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Bailout – 7

As Congress ponders possible reconsideration of the Paulson bailout package, local housing experts say it would have limited impact on the growing foreclosure crisis (more here).

Meanwhile, Chicago Jobs With Justice has called a rally tomorrow at the Federal Reserve Bank, 230 S. LaSalle, to demand that any legislative action include requiring that Wall Street be held responsible for paying for any bailout, to avoid cuts to other programs; an economic recovery plan that includes job creation; and real foreclosure and bankruptcy reform that protects homeowners and consumers (Wednesday, October 1, at 12 noon).

[UPDATE]  The weakness of the financial sector is not the main problem facing the economy, writes economist Dean Baker. “We would still be facing a recession even if all our banks were flush with cash. Hence the hype about the urgency of the bailout was an invention.”

“The main cause of the economy’s weakness is not insolvent banks and lack of credit; it’s the loss of $4 trillion to $5 trillion in housing equity as a result of the bubble’s partial deflation. Families used their equity to support their consumption in the years from 2002 to 2007, as the savings rate fell to almost zero.

“With much of this equity now eliminated by the collapse of the bubble, many families can no longer sustain their levels of consumption. The main reason that banks won’t lend to these families is that they no longer have home equity to serve as collateral. It wouldn’t matter how much money the banks had, they are not going to make mortgage loans to people who have no equity.

“And house prices are not going to come back….We are not going to get the price of $200,000 homes in central California back up to $500,000.

“The main problem in recovering from the recession will be finding ways to boost demand other than household consumption. In the longer run, this will mean reducing imports and increasing exports. In the short run, we will have to rely on government stimulus to help spur growth and reduce unemployment. The Democratic demands for stimulus were not extraneous to the legitimate goal of a bank bailout bill. Fiscal stimulus must be central to any serious effort to boost the economy.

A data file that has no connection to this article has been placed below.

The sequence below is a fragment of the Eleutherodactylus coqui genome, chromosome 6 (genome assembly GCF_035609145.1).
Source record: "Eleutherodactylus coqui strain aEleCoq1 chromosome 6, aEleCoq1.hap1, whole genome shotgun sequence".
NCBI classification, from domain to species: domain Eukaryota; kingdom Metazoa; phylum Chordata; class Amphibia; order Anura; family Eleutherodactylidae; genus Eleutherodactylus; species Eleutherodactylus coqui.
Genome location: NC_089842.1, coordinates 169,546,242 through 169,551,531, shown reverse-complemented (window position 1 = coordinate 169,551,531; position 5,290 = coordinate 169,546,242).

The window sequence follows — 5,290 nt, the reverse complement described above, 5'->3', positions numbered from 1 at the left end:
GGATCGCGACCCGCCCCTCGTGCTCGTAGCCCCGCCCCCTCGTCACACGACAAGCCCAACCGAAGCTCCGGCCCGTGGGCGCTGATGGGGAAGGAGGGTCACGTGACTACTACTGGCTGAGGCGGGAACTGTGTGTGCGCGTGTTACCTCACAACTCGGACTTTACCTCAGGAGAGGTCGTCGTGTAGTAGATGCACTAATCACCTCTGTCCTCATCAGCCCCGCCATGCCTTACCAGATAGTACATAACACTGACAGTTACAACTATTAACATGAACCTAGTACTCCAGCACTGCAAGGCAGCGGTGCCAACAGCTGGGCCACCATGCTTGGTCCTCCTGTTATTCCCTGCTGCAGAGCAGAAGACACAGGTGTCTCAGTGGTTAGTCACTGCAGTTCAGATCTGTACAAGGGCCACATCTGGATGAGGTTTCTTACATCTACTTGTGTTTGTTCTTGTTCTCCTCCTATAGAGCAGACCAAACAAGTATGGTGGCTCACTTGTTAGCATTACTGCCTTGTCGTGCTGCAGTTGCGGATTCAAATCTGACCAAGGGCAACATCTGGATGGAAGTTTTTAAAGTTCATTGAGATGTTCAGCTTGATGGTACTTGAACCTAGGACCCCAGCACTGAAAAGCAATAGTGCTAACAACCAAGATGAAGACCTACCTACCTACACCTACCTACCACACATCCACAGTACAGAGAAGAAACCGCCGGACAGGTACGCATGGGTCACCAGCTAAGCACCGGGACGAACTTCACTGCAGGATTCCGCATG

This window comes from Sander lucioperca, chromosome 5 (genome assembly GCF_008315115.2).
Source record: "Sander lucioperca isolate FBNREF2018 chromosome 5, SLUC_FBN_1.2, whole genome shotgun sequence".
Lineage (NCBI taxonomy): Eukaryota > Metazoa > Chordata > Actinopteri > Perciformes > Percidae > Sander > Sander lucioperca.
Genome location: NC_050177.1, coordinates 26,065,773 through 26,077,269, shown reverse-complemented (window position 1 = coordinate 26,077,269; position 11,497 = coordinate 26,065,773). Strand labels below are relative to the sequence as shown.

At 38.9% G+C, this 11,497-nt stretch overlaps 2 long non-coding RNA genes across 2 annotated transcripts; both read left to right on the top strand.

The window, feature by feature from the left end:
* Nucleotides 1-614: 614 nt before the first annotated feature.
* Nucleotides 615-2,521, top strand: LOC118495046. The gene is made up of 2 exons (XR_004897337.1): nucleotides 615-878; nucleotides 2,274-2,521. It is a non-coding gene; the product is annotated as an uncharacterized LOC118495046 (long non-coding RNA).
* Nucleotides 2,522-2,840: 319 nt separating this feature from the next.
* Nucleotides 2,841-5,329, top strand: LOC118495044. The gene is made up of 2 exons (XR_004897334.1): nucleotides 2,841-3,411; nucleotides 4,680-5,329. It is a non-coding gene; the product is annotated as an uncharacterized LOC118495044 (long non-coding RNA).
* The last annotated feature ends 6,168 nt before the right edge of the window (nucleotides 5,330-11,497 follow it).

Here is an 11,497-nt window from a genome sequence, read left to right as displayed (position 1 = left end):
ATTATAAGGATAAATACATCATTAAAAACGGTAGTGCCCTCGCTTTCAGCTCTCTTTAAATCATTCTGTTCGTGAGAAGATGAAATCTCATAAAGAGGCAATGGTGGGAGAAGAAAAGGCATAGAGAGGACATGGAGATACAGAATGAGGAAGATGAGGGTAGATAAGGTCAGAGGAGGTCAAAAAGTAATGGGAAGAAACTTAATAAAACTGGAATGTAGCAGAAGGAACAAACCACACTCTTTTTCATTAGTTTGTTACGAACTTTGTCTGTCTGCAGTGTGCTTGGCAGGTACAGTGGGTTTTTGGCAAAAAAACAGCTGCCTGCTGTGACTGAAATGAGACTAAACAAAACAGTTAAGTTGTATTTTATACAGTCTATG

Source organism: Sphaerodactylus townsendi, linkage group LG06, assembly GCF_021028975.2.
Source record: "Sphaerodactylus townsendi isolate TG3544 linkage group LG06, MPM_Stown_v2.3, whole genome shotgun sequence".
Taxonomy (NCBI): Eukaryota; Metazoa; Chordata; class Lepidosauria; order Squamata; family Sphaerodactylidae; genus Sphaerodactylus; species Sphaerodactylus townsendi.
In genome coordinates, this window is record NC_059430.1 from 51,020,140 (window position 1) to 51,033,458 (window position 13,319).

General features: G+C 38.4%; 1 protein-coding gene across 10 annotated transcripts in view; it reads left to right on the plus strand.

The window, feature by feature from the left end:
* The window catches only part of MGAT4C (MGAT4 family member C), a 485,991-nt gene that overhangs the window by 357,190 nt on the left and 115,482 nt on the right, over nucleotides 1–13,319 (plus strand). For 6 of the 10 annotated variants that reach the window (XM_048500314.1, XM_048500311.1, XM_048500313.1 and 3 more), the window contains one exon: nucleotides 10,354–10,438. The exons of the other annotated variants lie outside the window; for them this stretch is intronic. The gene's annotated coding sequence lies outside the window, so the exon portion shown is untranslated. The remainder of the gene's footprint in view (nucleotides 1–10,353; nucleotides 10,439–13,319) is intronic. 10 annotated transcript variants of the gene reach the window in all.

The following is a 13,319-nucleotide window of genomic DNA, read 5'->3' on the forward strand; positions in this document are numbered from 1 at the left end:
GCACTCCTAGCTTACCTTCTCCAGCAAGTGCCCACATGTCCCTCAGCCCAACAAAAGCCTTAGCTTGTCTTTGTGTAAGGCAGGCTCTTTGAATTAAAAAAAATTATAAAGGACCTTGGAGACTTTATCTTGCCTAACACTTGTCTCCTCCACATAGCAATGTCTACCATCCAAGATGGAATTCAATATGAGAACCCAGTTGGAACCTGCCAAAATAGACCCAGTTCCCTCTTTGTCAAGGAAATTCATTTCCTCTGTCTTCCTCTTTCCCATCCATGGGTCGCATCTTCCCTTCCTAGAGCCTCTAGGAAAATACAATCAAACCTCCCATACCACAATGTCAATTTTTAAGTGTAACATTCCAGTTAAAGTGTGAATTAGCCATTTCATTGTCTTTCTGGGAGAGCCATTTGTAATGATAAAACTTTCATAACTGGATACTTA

“The weakness of the banks contributes to the downturn, but they are not the core of the problem. We would still be facing a recession even if all our banks were flush with cash. Hence the hype about the urgency of the bailout was an invention. It would be good to get our banks in order, but it also would be good to send $100 billion to state and local governments to support infrastructure projects and other spending.

“How do we go about getting the banks in order? Almost every economist I know rejects the Paulson approach and argues instead for directly injecting capital into the banks. The taxpayers give them the money and then we own some, or all, of the bank. (That’s what Warren Buffet did with Goldman Sachs.)

“This isn’t about begging for a sliver of equity as a concession for a $700 billion bailout, this is about constructing a bank rescue the way that business people would do it. We have an interest in a well-operating financial system. There is zero public interest in giving away taxpayer dollars to the Wall Street banks and their executives.

“If Secretary Paulson constructed a package that was centered around buying direct equity stakes in the banks, he could quickly garner large majority support in both houses. Better yet, Congress could just construct its own package centered on buying equity stakes and send it to President Bush. If he balks, we can just threaten him with stories about the Great Depression.”

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Category: economy, foreclosures, jobs

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